Researchers at the University of Hawaii at Mānoa have collaborated with scientists in Turkey to produce a pair of rabbits that glow green under a black light.
Using an active transgenesis technique created by medical researchers at UH, the transgenic rabbits were born last week at the University of Istanbul's John A. Burns School of Medicine.
In normal light, the two rabbits look just like their siblings, but under a black light, their jellyfish genes shine through.
A fluorescent protein from jellyfish DNA was injected into the mother rabbit’s embryos in the lab, then the embryos were reinserted into the mother rabbit. Of her litter of eight bunnies, two carried the fluorescent gene.
It may be true that a glowing rabbit would make a fun pet, but scientists say the glow-in-the-dark gene was just an easily observable marker to test their ability to manipulate genes efficiently.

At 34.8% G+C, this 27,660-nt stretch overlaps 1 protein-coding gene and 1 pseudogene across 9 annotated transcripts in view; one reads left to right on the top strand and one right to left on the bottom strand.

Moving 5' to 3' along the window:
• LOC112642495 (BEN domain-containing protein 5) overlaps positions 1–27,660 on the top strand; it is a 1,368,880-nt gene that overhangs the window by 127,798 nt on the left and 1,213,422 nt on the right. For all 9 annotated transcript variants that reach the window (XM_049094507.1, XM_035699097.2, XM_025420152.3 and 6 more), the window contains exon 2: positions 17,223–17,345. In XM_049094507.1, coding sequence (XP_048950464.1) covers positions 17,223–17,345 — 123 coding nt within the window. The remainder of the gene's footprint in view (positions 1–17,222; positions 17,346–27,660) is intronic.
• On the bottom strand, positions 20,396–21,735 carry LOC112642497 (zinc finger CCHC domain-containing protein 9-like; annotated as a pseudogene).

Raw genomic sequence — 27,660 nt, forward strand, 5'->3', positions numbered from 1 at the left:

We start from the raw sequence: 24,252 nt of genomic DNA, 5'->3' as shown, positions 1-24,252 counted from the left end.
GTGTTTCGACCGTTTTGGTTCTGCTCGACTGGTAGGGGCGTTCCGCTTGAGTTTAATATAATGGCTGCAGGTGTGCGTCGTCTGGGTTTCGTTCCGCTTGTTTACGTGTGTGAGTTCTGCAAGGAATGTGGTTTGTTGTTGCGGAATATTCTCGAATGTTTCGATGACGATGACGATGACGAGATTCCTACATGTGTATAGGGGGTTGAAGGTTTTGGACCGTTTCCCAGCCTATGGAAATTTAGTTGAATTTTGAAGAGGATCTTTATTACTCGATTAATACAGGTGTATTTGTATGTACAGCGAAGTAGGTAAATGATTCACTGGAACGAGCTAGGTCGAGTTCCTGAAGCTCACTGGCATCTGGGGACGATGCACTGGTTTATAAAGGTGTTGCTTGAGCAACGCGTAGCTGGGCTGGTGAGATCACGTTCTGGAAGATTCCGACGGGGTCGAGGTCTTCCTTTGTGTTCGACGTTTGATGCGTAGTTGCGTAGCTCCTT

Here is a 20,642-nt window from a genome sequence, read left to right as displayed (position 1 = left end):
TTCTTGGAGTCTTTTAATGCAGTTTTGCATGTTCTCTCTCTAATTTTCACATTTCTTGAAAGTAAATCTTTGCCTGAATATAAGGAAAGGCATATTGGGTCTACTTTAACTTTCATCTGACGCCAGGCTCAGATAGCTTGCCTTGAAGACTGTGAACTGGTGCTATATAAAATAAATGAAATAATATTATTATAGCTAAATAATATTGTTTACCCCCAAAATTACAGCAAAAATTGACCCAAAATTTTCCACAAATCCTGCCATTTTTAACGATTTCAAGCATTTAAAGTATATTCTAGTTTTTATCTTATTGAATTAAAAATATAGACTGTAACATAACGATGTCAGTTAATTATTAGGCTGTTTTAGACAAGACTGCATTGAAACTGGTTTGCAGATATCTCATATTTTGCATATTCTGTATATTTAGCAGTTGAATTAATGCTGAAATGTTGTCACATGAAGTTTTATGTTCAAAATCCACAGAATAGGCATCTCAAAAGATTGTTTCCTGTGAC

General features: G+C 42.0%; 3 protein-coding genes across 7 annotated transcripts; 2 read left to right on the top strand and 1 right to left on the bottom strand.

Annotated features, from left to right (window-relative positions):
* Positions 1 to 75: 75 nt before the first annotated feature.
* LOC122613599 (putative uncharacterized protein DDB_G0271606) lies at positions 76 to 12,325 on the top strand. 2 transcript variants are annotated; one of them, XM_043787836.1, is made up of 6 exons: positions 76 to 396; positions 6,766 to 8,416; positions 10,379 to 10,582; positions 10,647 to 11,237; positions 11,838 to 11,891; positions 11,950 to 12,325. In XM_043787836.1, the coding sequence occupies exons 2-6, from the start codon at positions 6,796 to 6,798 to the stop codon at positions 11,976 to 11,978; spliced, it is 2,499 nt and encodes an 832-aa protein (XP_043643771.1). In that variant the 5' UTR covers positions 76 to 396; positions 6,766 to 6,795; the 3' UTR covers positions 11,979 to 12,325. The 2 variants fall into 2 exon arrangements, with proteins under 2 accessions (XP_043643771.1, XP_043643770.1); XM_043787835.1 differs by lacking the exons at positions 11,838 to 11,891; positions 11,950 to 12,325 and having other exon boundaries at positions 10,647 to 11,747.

The real goal, they say, is to introduce a beneficial gene into female rabbits, then to collect the protein made in their milk. This approach could lead to new and more efficient ways to produce medicines.
In the Republic of Turkey, the glowing baby bunnies are hometown heroes.
"Our colleagues in Turkey have been so excited by the birth of the transgenic rabbits -- and that excitement has spread to the public through news coverage on Turkish television," said Dr. Moisyadi, a native of Turkey who conducted his graduate studies at UH Mānoa, where he is now an associate professor at the Institute for Biogenesis Research.